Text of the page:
If you go into with with the present attitude and you do not learn some theology,if you don't reflect on this present calling, you will leave it in short order, still looking for that magic bullet. There are none.


There isn't one because Jefferson was a highly conflicted man. He was a proclaimed deist though his personal writings did not bear this out, he was an emancipationist who wouldn't do without his slaves, etc. He spent a lot of time justifying himself. He was a genius of the highest order. Solid as a founding father. Not a minister you'd want to follow.
Deism is already a movement and you cannot just take the bits out of the Bible you like. It actually doesn't make any sense if you do.


I am betting your right, but just in case....


To be honest the majority of christians that I know or have met are happy for one simple reason.
...you ready?

...God has a plan for them...BAAAAAM!

Seriously though in my experience the majority of christians believe this, and what happens is, Hey lose your job? God has a plan. get fucking cancer? God has a plan. Wife cheats on you? God has a plan. You're fucking poor? God has a plan. Just continue being a good christian and things will turn around, and if they dont? Well hey Heavens fucking awesome so it will be cool anyway.


In my opinion Christians are no more happy than Atheists . In some instances judging from the punitive aspects of Christianity , I could make the assertion of just the opposite


I grew up with the belief that when we die we get to meet all our loved ones and all is dandy forever, it is a nice thought, especially for a child when grandparents die.


You should look into the Jewish sect know as the Ebionites. In Deuteronomy Moses prophesied that sometime in the future the Jews would get away form the law and God would send a prophet who would return them to the law. The Ebionites believed Jesus was that prophet and they were his first followers.

I have to warn you however that the Ebionites took the commandment "Thou shalt not kill" to such an extreme that they were all vegetarians. So if you like to enjoy steak or a nice brisket it might be a difficult path...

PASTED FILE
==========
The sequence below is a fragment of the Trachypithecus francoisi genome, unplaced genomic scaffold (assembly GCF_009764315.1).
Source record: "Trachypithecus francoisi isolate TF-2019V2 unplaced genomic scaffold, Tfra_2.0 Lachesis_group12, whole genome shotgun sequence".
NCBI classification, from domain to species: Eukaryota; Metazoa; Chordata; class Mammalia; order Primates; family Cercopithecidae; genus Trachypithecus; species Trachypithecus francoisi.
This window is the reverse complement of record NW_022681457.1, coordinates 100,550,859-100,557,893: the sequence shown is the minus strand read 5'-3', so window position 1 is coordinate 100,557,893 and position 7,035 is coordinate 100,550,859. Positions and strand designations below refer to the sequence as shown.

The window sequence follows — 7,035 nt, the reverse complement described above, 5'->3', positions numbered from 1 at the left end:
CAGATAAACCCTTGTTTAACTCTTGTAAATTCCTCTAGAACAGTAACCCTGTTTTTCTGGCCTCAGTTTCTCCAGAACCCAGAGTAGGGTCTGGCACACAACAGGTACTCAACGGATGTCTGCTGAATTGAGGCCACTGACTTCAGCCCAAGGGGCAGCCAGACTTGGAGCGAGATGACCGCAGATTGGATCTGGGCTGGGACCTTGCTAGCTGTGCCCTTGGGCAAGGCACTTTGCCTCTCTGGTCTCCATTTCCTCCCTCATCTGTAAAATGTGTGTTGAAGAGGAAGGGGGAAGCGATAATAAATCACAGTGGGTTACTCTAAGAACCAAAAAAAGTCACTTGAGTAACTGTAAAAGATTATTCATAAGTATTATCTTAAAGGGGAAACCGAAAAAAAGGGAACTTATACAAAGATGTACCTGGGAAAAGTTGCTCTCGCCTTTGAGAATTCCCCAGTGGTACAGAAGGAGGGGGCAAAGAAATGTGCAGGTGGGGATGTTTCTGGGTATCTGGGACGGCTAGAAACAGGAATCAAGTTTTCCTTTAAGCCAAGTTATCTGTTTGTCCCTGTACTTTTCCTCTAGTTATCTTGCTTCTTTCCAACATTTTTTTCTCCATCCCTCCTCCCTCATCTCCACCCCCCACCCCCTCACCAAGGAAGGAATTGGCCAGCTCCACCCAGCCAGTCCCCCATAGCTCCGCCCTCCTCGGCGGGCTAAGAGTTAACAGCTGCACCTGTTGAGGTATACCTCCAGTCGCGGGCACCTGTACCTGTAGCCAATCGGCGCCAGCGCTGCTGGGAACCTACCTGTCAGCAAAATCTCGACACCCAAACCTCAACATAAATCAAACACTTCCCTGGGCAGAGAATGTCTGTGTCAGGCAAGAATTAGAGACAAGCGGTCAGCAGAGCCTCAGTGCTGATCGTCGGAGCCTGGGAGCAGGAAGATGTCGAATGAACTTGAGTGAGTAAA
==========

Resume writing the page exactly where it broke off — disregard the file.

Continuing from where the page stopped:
This is a MUCH more complicated issue than your simple account suggests. First of all, distinguishing between Christians and Jews in the earliest centuries of the church's history is very complicated, and the accounts of the church fathers are tainted by polemic and disagreement. Consequently, making many definitive statements about the Ebionites is difficult - how does one "look into" a sect(s) whose attestations and descriptions vary significantly? Nevertheless, the mere fact that many Ebionites affirmed Jesus' status as Messiah (though denying his divinity) would have placed them outside the bounds of Judaism (thus such could be more appropriately called a Christian sect).

Secondly, Deuteronomy 18 does NOT contain a prophesy that the Jews would fall away and God would send a prophet to draw them back. Rather, the prophesy of Deut. 18 is framed by the prohibition against practicing the divinatory methods of their "pagan" neighbors, as Yahweh would supply a prophet like Moses. More importantly, the belief that Jesus was the prophesied "prophet like Moses" was NOT unique to the Ebionites; it originated with the apostles and was widespread in the earliest church. It's evident, for instance, in the thematic links Matthew draws between Jesus and Moses throughout his gospel (birth narratives, lawgiving, etc.), and even more explicitly in John 1:21.


Interesting. I can think of another faith that affirms Jesus' status as Messiah, though denying his divinity. They have no problem with brisket and steak (at least, not beef). They are pretty far outside the bounds of Judaism, though they do revere Abraham, Moses, David, Solomon et al., not to mention that they follow the teachings of a prophet who was a lot more like Moses than Jesus ever was.

I doubt if you could call them a Christian sect.


They do not believe Jesus was anything like the messiah he was.

Also their Prophet was NOTHING like Moses. Nothing. Except at the most woefully superficial level, the covenant making and keeping YAHWEH of Moses bears no resemblance whatsoever to the capricious tantrum throwing Allah of Islam.


This post makes very little sense. "Punitive aspects" - what does that mean? Most Christians affirm some form of final judgment for UNbelievers, a judgment from which believers are exempt. In fact, for many Christians being tortured RIGHT NOW in various parts of the world, the notion of a final judgment on the wicked (including their torturers) is a tremendous comfort.

Are you referring to the penitential practices of the Roman Catholic church? Among other theoretical benefits, penance offers a genuine form of psychological comfort, as the individual is relieved of feelings of guilt and fear of future punishment through various actions.

Thus, I'm really not sure what you mean by "punitive aspects." And in any case, you cannot argue that real individuals who claim to be Christians ARE in fact less happy than atheists because Christianity's "punitive aspects" (whatever that means) COULD, theoretically, engender discomfort.